December 05, 2017
In the early days of the internet, a company’s online presence was driven by its marketers. Or more often, by the slightly tech-savvy marketing intern.
As the internet matured, companies’ online ambitions grew, and e-commerce became part of the business. Increasingly, the online experience fell within the remit of the IT department, and websites evolved into the complex technical landscapes that today take a significant bite out of IT budgets.
And there lies a problem. While marketers see growing opportunities in the digital domain, including adapting messages to individual consumers and fast-moving situations, traditional IT continues to focus on stability and predictability – as it should. This leaves many of our clients facing a struggle to reconcile this difference in speed and purpose.
Fortunately, there have been several developments in recent years that decouple fast business ambitions from the slower pace of IT.
Agile ways of working
Software development teams have used Agile methodologies, such as Scrum or Kanban, for some time. The benefit of Agile is that it lets you deliver working software in small increments, validating hypotheses and proving the value of a feature or functionality as you go. Now, this approach is being used by multifunctional teams that work on technology, user-experience and business-value. And we are even seeing it being adopted by teams at our clients that are not even in the software development domain at all.
Minimum Viable Product approach
As a result, where once clients would ask for everything but the kitchen sink, today the scenario has shifted 180 degrees; they want only those features that will make the product great enough to go live. A Minimum Viable Product. In the design-thinking approach these teams employ, user stories are defined from an end-user perspective rather than an internal one.
Mantra’s like ‘Move fast and break things’ (Mark Zuckerberg – Facebook) and ‘If you're not embarrassed by the first version of your product, you’ve launched too late’ (Reid Hoffman – LinkedIn), may be overhyped, but they support an approach based on iterating rapidly through versions of a certain feature, rather than trying to find the gold-star solution at the first try. Nothing beats testing something in real life and getting data and feedback from actual users.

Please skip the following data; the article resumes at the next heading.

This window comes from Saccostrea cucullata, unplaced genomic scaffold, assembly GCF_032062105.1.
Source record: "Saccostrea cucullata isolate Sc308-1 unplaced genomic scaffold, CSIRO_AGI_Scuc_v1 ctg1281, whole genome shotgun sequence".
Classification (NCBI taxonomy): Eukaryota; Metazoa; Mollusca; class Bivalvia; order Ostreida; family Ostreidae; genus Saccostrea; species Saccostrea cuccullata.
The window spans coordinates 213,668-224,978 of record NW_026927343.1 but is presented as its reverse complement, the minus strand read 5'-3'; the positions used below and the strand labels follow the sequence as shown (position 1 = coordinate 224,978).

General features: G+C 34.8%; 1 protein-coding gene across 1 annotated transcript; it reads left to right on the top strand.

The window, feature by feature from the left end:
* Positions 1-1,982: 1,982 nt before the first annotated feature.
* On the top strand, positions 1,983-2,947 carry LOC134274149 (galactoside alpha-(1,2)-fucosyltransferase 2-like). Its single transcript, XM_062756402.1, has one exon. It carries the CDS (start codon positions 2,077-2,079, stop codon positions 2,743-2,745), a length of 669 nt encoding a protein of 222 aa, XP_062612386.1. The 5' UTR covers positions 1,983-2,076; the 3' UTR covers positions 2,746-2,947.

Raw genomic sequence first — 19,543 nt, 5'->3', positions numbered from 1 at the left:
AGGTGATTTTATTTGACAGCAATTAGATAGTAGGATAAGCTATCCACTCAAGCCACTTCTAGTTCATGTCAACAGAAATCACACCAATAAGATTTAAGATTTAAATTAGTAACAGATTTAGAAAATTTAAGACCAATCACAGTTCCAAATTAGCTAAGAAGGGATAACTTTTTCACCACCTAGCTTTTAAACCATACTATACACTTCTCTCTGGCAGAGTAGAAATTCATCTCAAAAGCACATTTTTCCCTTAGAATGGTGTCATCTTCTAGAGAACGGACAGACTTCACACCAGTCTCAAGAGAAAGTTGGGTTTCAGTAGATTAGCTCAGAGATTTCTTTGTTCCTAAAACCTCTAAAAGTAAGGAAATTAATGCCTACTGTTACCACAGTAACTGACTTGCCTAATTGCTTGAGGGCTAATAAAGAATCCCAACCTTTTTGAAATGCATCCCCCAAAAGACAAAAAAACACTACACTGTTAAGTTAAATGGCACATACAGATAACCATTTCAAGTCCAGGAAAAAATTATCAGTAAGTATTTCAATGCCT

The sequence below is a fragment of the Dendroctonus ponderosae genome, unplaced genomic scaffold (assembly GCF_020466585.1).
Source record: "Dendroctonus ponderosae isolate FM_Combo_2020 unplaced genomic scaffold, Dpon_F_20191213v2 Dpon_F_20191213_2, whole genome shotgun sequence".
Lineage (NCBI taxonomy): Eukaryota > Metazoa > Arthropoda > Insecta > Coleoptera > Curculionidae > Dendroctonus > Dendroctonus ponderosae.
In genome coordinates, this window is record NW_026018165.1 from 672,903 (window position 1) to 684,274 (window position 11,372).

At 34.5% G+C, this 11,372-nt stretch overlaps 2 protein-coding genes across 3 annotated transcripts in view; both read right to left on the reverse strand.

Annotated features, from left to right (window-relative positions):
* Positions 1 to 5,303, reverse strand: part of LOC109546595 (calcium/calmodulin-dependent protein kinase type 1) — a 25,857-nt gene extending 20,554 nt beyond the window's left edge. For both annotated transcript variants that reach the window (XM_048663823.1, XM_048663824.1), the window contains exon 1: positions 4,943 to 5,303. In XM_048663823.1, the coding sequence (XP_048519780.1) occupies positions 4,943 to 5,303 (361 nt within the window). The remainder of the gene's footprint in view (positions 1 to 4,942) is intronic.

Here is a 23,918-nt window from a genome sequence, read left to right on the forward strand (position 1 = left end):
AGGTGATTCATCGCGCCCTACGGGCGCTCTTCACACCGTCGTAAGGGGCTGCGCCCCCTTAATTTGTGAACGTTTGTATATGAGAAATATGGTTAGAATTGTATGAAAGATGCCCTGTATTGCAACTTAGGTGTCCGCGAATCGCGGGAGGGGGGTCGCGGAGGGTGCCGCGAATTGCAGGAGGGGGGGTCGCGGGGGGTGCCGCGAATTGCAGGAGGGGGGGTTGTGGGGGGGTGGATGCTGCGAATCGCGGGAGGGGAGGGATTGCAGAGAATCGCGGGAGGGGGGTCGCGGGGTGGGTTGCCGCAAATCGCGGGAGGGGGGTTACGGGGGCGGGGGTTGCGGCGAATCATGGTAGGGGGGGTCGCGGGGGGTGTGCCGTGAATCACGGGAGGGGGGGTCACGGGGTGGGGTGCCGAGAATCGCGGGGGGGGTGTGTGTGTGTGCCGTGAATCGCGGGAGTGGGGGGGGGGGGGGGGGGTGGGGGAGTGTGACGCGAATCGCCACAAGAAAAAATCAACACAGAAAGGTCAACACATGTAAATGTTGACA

Stick to the standards
The ambition to deliver faster also forces teams to stay closer to the standard functionality of the chosen tools. There simply is no time to think, design, develop and test exotic custom functionalities. This not only reduces the effort required within the project, it also makes it easier to upgrade to new versions, or to swap one bit of software for another.
Best of breed and micro-service architectures
Most modern companies are moving away from monolithic systems that take forever to develop and even longer to change. Adopting landscapes made up of loosely coupled systems makes companies more able to adapt to changing requirements, new business models and the latest technologies. By employing standardized APIs and using systems as intended, companies can create an architecture that functions like a box of Lego; use the pieces you need to build a certain touchpoint or experience, and then change things around based on new insights or ambitions.
The days of physical hardware in the company’s basement or at some distant datacentre, are over. This also means the end of large, upfront investments in hardware and licenses. And whether it is SaaS, PaaS, CaaS or YaaS, consuming services and paying for the actual usage brings the cost of the online landscape into line with the business value it delivers.
At Valtech, we work with clients that embrace these developments. We design, build and run the teams and platforms that allow them to create more value for their end-users faster. Through this, we help our clients bridge the gap between what they can deliver and what their clients expect.
So, if you’re a marketer, you should know that speed is back – and that we are here to help you make the most of it.